Baer’s thought leadership and broad market influence in big data and analytics has been formally recognized on numerous occasions. Analytics Insight named him one of the 2019 Top 100 Artificial Intelligence and Big Data Influencers. Previous citations include Onalytica, which named Baer as one of the world’s Top 20 thought leaders and influencers on Data Science; Analytics Week, which named him as one of 200 top thought leaders in Big Data and Analytics; and by KDnuggets, which listed Baer as one of the Top 12 top data analytics thought leaders on Twitter. While at Ovum, Baer was Ovum’s IT’s most visible and publicly quoted analyst, and was cited by Ovum’s parent company Informa as Brand Ambassador in 2017. In raw numbers, Baer has 14,000 followers on Twitter, and his ZDnet “Big on Data” posts are read 20,000 – 30,000 times monthly. He is also a frequent speaker at industry conferences such as Strata Data and Spark Summit.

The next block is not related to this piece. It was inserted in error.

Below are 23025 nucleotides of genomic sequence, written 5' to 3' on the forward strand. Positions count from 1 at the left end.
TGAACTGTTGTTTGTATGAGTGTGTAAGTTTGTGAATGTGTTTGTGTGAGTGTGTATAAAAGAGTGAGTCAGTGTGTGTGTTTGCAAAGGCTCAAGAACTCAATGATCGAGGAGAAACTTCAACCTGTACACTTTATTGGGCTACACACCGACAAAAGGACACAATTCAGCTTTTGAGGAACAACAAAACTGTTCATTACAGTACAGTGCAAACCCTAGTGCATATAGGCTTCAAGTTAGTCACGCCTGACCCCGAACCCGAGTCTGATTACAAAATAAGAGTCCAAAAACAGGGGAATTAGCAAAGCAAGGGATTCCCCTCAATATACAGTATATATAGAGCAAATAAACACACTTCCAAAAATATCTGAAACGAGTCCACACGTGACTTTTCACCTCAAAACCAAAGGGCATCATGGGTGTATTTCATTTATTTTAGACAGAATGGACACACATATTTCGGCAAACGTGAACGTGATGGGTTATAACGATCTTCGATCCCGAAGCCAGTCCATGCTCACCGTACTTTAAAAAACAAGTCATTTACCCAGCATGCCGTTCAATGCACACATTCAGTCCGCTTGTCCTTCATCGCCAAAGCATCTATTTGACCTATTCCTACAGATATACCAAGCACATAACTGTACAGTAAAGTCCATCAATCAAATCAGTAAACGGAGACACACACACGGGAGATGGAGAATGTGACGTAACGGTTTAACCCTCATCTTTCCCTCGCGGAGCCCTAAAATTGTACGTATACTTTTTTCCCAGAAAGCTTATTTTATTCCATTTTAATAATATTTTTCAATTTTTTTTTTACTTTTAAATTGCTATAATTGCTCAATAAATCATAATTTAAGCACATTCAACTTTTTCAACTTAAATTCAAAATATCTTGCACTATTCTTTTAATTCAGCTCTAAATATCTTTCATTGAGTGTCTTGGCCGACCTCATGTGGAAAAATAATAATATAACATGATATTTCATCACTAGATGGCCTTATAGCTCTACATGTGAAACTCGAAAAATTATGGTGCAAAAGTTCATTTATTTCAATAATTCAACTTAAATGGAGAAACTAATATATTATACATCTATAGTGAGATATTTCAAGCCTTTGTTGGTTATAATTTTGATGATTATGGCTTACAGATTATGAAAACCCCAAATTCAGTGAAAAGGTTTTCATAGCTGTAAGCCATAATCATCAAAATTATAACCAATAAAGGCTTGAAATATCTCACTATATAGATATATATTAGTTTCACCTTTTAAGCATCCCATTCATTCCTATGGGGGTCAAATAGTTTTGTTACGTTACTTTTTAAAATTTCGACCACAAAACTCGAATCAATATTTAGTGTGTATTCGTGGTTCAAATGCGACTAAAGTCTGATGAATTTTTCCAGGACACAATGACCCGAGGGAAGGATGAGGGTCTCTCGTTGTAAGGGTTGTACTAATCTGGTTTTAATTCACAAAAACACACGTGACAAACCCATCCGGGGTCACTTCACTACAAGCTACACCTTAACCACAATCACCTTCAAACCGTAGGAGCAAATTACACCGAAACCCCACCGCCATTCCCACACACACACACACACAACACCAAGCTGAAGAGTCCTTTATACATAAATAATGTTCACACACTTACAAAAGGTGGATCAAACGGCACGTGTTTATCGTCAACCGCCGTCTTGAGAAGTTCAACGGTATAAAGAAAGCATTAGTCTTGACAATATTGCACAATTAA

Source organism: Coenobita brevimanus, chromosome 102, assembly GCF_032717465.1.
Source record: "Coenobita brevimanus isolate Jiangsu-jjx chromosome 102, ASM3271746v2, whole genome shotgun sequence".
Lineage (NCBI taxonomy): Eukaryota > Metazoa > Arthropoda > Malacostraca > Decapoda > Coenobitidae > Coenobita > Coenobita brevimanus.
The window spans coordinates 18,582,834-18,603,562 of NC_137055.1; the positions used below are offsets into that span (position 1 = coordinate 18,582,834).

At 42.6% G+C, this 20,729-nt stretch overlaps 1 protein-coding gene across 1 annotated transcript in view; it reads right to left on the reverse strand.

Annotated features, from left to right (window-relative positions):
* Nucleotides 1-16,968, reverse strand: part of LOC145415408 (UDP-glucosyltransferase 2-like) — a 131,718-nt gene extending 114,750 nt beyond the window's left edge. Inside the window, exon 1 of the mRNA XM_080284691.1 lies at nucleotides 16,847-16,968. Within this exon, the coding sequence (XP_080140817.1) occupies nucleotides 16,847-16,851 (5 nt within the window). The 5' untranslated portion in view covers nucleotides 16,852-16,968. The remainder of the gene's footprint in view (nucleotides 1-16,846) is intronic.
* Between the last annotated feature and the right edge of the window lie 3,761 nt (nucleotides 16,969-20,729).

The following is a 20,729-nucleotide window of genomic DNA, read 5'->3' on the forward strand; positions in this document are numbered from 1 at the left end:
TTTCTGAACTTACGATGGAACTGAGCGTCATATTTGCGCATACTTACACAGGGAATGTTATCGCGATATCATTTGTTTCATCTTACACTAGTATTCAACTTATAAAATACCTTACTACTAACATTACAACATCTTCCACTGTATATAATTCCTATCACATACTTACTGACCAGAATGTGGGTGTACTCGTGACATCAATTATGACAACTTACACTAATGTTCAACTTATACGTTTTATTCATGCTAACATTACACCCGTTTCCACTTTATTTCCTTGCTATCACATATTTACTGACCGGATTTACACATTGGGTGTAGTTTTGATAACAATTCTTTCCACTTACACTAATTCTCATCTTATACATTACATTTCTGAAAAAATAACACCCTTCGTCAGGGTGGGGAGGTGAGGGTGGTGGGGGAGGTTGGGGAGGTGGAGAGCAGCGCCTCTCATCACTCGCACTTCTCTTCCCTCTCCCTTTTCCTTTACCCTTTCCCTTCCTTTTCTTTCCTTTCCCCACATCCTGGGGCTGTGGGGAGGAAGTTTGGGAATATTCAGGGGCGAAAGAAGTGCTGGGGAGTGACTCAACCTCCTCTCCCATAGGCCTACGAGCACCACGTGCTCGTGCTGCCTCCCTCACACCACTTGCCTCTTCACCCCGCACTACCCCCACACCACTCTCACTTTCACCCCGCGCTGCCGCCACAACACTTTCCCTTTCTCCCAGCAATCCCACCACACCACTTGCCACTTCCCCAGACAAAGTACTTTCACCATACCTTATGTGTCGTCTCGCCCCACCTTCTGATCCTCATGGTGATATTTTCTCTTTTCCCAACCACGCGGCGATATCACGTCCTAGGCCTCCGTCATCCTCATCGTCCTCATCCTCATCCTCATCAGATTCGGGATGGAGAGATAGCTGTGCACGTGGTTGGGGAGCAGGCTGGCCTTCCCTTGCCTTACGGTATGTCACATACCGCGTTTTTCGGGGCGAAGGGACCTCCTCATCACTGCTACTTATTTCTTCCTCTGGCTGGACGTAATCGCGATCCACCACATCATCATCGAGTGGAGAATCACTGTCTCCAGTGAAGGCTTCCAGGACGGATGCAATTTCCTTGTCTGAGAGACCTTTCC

- dbInsight: https://dbinsight.io/
Announcer: Hello, and welcome to Screaming in the Cloud with your host, Chief Cloud Economist at The Duckbill Group, Corey Quinn. This weekly show features conversations with people doing interesting work in the world of cloud, thoughtful commentary on the state of the technical world, and ridiculous titles for which Corey refuses to apologize. This is Screaming in the Cloud.
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Corey: Welcome to Screaming in the Cloud. I’m Corey Quinn. Back in my early formative years, I was an SRE sysadmin type, and one of the areas I always avoided was databases, or frankly, anything stateful because I am clumsy and unlucky and that’s a bad combination to bring within spitting distance of anything that, you know, can’t be spun back up intact, like databases. So, as a result, I tend not to spend a lot of time historically living in that world. It’s time to expand horizons and think about this a little bit differently. My guest today is Tony Baer, principal at dbInsight. Tony, thank you for joining me.
Tony: Oh, Corey, thanks for having me. And by the way, we’ll try and basically knock down your primal fear of databases today. That’s my mission.